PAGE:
Jefferson's Classical Inspirations

It was Thomas Jefferson’s wish that on his tombstone, he would be memorialized for what he considered his three highest achievements: author of the Declaration of American Independence, of the Statute of Virginia on Religious Freedom, and father of the University of Virginia. Establishing a public institution for higher education had been a dream of Jefferson’s long before the University of Virginia was chartered in 1819. The University was to be a place for southern white males to be educated in the liberal arts and shaped into future statesmen, legislators, and judges who would uphold American democracy.

In Jefferson’s mind, these democratic ideals would also have to be reflected in the built environment of this new university, and so he looked to Andrea Palladio’s depictions of ancient Roman classical architecture as models for the university buildings. Not only were the Rotunda and pavilions built to imply democratic ideals, but they were to serve as physical teaching tools as well. In a May 1817 letter to William Thornton, architect of the US Capitol building, Jefferson wrote, “…what we wish is that these pavilions as they will shew [sic] themselves above the dormitories, shall be models of taste & good architecture, & of a variaty [sic] of appearance, no two alike, so as to serve as specimens for the Architectural Lectures.” Through the University, Jefferson would finally be able to achieve his dream of elevating the architectural style of early America in the eyes of the rest of the world. He revealed in a 1785 communication with James Madison that his interest in the arts was to “improve the taste of my countrymen, to increase their reputation, to reconcile them to the respect of the world and to procure them its praise!”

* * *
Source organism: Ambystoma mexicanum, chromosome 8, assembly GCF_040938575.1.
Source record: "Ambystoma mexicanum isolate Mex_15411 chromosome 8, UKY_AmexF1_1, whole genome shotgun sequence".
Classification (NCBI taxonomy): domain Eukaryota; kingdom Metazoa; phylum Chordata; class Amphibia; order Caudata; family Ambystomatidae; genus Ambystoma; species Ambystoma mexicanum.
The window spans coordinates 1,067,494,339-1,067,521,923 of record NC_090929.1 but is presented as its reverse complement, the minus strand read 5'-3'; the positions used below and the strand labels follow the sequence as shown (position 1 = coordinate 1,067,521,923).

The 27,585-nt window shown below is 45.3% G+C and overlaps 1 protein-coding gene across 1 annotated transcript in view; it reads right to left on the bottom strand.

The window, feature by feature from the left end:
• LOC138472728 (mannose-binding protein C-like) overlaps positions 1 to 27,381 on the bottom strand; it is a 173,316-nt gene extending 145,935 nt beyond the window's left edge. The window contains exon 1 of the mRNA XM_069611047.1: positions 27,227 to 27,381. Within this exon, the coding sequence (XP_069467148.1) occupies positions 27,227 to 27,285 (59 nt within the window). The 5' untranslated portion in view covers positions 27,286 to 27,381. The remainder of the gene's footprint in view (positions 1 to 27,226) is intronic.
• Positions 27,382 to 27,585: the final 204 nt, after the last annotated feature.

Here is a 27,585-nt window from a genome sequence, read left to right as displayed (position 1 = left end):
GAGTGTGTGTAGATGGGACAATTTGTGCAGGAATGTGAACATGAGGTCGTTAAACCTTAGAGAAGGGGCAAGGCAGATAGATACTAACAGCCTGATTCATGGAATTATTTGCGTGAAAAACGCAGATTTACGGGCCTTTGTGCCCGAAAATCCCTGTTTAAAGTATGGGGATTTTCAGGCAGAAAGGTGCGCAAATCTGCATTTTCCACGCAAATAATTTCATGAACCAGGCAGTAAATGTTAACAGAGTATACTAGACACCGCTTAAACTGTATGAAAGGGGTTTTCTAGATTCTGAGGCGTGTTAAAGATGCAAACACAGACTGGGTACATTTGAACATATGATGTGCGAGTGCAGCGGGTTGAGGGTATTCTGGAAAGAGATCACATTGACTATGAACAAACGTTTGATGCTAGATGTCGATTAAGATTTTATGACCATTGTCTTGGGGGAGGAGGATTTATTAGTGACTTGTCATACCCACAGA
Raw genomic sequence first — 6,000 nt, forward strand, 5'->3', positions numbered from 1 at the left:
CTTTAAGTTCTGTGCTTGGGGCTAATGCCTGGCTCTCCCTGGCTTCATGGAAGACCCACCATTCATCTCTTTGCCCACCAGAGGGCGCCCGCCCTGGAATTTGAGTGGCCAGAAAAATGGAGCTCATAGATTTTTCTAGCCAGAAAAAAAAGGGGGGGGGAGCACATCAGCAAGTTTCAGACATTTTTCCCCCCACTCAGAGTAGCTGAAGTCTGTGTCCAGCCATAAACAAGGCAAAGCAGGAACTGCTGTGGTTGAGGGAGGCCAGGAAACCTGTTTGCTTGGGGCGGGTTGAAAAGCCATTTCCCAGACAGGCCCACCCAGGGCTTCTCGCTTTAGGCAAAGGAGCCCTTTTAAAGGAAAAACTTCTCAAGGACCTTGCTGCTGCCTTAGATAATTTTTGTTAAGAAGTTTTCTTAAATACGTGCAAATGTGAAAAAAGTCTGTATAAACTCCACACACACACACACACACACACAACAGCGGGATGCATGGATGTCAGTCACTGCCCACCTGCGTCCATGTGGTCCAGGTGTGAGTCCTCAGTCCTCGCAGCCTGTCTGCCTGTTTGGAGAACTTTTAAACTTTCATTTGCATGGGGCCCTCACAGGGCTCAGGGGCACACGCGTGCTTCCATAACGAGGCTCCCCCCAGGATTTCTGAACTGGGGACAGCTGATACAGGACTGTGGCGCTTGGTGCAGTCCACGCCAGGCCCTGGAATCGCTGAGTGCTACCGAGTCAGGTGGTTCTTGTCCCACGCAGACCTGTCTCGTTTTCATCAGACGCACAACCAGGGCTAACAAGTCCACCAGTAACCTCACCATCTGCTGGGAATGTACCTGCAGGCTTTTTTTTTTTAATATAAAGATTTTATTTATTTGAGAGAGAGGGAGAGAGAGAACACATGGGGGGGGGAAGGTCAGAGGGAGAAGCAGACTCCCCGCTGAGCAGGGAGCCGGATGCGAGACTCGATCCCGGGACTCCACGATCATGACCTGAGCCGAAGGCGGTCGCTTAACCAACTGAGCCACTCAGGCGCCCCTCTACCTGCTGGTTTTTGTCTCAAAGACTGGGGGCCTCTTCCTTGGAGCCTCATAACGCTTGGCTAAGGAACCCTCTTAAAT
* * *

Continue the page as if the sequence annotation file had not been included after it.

Explore Jefferson’s designs and classical inspirations for the Rotunda and ten pavilions below.